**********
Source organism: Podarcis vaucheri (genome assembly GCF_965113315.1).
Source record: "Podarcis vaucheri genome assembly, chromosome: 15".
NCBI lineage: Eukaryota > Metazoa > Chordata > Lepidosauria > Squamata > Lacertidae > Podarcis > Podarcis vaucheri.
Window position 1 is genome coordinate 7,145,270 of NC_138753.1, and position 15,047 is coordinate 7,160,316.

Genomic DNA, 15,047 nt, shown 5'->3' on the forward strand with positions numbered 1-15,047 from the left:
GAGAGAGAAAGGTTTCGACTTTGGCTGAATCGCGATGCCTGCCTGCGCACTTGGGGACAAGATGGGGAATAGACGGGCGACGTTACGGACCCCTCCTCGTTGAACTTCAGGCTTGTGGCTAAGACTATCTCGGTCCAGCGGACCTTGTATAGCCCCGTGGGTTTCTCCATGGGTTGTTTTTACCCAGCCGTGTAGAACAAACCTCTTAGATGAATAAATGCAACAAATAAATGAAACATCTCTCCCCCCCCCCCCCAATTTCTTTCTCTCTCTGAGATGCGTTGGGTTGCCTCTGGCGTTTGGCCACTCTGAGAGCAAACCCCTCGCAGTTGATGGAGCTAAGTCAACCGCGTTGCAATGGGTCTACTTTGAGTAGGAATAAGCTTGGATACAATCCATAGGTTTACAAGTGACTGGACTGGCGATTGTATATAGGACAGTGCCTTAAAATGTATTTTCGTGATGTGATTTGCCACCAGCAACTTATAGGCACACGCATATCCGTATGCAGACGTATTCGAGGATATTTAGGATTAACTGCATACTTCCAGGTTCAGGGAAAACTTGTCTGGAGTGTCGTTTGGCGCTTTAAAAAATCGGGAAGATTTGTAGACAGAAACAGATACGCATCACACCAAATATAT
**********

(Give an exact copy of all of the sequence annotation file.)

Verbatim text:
Source organism: Podarcis vaucheri (genome assembly GCF_965113315.1).
Source record: "Podarcis vaucheri genome assembly, chromosome: 15".
NCBI lineage: Eukaryota > Metazoa > Chordata > Lepidosauria > Squamata > Lacertidae > Podarcis > Podarcis vaucheri.
Window position 1 is genome coordinate 7,145,270 of NC_138753.1, and position 15,047 is coordinate 7,160,316.

Genomic DNA, 15,047 nt, shown 5'->3' on the forward strand with positions numbered 1-15,047 from the left:
GAGAGAGAAAGGTTTCGACTTTGGCTGAATCGCGATGCCTGCCTGCGCACTTGGGGACAAGATGGGGAATAGACGGGCGACGTTACGGACCCCTCCTCGTTGAACTTCAGGCTTGTGGCTAAGACTATCTCGGTCCAGCGGACCTTGTATAGCCCCGTGGGTTTCTCCATGGGTTGTTTTTACCCAGCCGTGTAGAACAAACCTCTTAGATGAATAAATGCAACAAATAAATGAAACATCTCTCCCCCCCCCCCCCAATTTCTTTCTCTCTCTGAGATGCGTTGGGTTGCCTCTGGCGTTTGGCCACTCTGAGAGCAAACCCCTCGCAGTTGATGGAGCTAAGTCAACCGCGTTGCAATGGGTCTACTTTGAGTAGGAATAAGCTTGGATACAATCCATAGGTTTACAAGTGACTGGACTGGCGATTGTATATAGGACAGTGCCTTAAAATGTATTTTCGTGATGTGATTTGCCACCAGCAACTTATAGGCACACGCATATCCGTATGCAGACGTATTCGAGGATATTTAGGATTAACTGCATACTTCCAGGTTCAGGGAAAACTTGTCTGGAGTGTCGTTTGGCGCTTTAAAAAATCGGGAAGATTTGTAGACAGAAACAGATACGCATCACACCAAATATAT